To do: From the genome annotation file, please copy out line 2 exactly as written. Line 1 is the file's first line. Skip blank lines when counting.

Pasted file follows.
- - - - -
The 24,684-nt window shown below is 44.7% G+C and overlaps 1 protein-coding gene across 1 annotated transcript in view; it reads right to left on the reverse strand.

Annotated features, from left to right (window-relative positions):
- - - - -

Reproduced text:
Annotated features, from left to right (window-relative positions):